The main catalyst was the October consumer price index (CPI) report, which came in better than expected and fueled speculation the Fed could soon begin to scale back the size of interstate increases. Although signs of moderating inflation are certainly positive, one month doesn’t make a trend and we don’t expect policymakers to abandon their higher-for-longer narrative just yet. Inflation remains too high for comfort, and officials will want to see several consecutive months of lower readings before considering a pause.
In the meanwhile, incoming data continues to point to slowing economic momentum with higher interest rates and rising costs finally hitting Corporate America’s bottom lines. With the Q3 earnings season nearly complete and tracking the lowest growth rate (2.2%) since 2020, analyst expectations for Q4 have now been revised down to -1.0%. At the end of September, analysts had forecast earnings to rise 3.9%.
Over the last couple of months, we have argued that earnings estimates would likely be revised lower to reflect the more challenging macroeconomic backdrop and rising recession risk. While earnings growth forecasts for 2023 have declined to 5.8% from about 10% since May of this year, we continue to think they remain too optimistic. In a scenario where the economy enters a mild recession next year, we would expect earnings growth to stagnate or even contract.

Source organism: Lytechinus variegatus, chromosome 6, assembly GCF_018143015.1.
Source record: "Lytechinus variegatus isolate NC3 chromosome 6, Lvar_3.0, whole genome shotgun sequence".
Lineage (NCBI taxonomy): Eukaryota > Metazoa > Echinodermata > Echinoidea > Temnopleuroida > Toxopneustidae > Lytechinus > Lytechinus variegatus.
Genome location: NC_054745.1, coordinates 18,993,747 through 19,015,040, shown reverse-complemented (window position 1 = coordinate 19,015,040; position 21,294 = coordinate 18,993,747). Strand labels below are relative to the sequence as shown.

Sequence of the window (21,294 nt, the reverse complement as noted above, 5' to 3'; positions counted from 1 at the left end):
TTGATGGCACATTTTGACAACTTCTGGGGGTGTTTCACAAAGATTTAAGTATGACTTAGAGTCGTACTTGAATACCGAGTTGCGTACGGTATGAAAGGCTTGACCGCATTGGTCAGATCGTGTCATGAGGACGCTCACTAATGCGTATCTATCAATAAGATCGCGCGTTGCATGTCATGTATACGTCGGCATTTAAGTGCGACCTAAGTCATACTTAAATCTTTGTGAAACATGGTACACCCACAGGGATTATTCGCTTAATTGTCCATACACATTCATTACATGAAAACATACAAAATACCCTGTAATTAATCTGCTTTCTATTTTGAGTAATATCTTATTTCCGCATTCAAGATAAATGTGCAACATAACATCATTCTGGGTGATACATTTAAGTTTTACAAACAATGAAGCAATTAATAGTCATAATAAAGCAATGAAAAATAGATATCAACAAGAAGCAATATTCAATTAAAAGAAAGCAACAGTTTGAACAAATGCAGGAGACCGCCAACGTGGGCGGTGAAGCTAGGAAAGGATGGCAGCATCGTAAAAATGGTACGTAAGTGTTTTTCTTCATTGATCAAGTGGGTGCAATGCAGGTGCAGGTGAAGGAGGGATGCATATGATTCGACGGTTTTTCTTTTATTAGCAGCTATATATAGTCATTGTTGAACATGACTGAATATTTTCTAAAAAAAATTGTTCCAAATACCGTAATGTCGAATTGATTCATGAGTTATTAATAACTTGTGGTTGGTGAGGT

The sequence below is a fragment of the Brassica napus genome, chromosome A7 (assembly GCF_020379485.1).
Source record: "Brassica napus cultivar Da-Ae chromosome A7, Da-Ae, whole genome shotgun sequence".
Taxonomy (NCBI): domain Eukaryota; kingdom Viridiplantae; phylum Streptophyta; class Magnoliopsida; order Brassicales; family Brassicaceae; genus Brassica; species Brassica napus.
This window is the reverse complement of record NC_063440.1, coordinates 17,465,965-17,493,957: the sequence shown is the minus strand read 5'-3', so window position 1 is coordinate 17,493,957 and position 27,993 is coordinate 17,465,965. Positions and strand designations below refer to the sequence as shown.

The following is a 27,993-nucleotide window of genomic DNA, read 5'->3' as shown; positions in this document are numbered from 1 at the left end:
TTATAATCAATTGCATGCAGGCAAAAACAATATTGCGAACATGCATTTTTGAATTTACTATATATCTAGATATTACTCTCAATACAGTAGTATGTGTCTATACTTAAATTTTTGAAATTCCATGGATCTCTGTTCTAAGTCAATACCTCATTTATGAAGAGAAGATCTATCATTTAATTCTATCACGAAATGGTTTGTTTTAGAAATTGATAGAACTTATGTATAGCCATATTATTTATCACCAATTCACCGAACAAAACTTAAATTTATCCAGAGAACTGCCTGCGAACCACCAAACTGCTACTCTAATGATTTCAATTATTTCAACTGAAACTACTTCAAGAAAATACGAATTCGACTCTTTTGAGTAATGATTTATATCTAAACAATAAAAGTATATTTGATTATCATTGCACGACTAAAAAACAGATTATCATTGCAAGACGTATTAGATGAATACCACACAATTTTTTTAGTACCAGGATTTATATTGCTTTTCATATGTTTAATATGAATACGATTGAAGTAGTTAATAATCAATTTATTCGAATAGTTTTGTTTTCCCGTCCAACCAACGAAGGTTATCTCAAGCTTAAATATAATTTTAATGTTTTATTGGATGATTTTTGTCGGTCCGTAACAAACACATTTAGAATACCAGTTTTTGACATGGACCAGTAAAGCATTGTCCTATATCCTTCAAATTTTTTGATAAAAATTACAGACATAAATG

Relief rallies are common in bear markets. We think bottoming will be a process that could take some time to play out, and further swings in sentiment are likely as investors gain greater clarity on the outlook, particularly with rate hikes and inflation, and weigh their implications for the economy and corporate profits. In particular, we suspect further downward earnings revisions could be a catalyst for additional market declines ahead before a sustainable recovery in equity prices can begin.
Municipal investors should consider the evolving backdrop where value opportunities continue to surface amid volatile market conditions.
Absolute yields are meaningfully higher today than at the beginning of the year, as the municipal curve has experienced a sharp rise in rates of between 250 bps and nearly 300 bps, per Bloomberg. The layering of higher municipal yields within bond portfolios not only raises overall book yield but strengthens the competitiveness of its tax-exempt cash flows. Thus, income or “coupon carry” increasingly provides a protective buffer against continued policy and recessionary uncertainty.
Relative value indicators, such as the relationship between tax-exempt yields and comparable Treasury securities, point to fair-to-attractive municipal valuations. Throughout the year, municipal fund outflows of more than $100 billion (through October) have reflected the Fed’s aggressive tightening policy designed to curb excessive inflation. At the same time, constrained market issuance, given central bank uncertainty and more expensive financing terms, provided technical support that could extend into 2023, with projected reinvestment needs approximating $360 billion, per Bloomberg. Should municipal fund flows stabilize and Treasuries trade in a tighter range amid clarity around Fed policy, municipal bonds should benefit, leading to potentially attractive forward-looking returns (an observable pattern during previous tightening cycles).